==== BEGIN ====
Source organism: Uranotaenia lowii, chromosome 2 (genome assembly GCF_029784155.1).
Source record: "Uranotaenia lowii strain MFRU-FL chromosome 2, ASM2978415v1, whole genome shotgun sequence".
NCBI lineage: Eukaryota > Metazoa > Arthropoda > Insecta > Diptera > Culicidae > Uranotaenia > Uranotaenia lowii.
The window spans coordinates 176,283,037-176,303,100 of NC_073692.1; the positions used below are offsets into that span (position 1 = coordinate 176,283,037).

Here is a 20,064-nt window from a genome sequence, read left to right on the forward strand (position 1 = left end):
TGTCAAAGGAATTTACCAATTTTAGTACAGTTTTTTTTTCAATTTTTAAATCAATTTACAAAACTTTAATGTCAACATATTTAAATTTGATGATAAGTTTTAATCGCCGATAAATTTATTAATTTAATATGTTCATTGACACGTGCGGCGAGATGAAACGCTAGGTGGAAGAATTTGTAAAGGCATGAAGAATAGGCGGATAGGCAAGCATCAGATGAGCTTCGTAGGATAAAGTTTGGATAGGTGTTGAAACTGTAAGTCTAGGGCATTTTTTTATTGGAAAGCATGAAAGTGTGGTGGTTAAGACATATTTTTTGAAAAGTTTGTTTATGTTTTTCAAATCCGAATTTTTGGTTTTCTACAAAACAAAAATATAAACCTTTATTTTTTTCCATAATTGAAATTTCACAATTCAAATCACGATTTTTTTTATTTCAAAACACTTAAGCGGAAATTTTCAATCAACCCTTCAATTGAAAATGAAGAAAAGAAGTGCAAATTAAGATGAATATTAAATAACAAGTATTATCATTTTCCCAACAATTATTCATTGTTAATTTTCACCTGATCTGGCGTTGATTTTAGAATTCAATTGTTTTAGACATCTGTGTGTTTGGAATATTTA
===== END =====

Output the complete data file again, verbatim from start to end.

Source organism: Uranotaenia lowii, chromosome 2 (genome assembly GCF_029784155.1).
Source record: "Uranotaenia lowii strain MFRU-FL chromosome 2, ASM2978415v1, whole genome shotgun sequence".
NCBI lineage: Eukaryota > Metazoa > Arthropoda > Insecta > Diptera > Culicidae > Uranotaenia > Uranotaenia lowii.
The window spans coordinates 176,283,037-176,303,100 of NC_073692.1; the positions used below are offsets into that span (position 1 = coordinate 176,283,037).

Here is a 20,064-nt window from a genome sequence, read left to right on the forward strand (position 1 = left end):
TGTCAAAGGAATTTACCAATTTTAGTACAGTTTTTTTTTCAATTTTTAAATCAATTTACAAAACTTTAATGTCAACATATTTAAATTTGATGATAAGTTTTAATCGCCGATAAATTTATTAATTTAATATGTTCATTGACACGTGCGGCGAGATGAAACGCTAGGTGGAAGAATTTGTAAAGGCATGAAGAATAGGCGGATAGGCAAGCATCAGATGAGCTTCGTAGGATAAAGTTTGGATAGGTGTTGAAACTGTAAGTCTAGGGCATTTTTTTATTGGAAAGCATGAAAGTGTGGTGGTTAAGACATATTTTTTGAAAAGTTTGTTTATGTTTTTCAAATCCGAATTTTTGGTTTTCTACAAAACAAAAATATAAACCTTTATTTTTTTCCATAATTGAAATTTCACAATTCAAATCACGATTTTTTTTATTTCAAAACACTTAAGCGGAAATTTTCAATCAACCCTTCAATTGAAAATGAAGAAAAGAAGTGCAAATTAAGATGAATATTAAATAACAAGTATTATCATTTTCCCAACAATTATTCATTGTTAATTTTCACCTGATCTGGCGTTGATTTTAGAATTCAATTGTTTTAGACATCTGTGTGTTTGGAATATTTA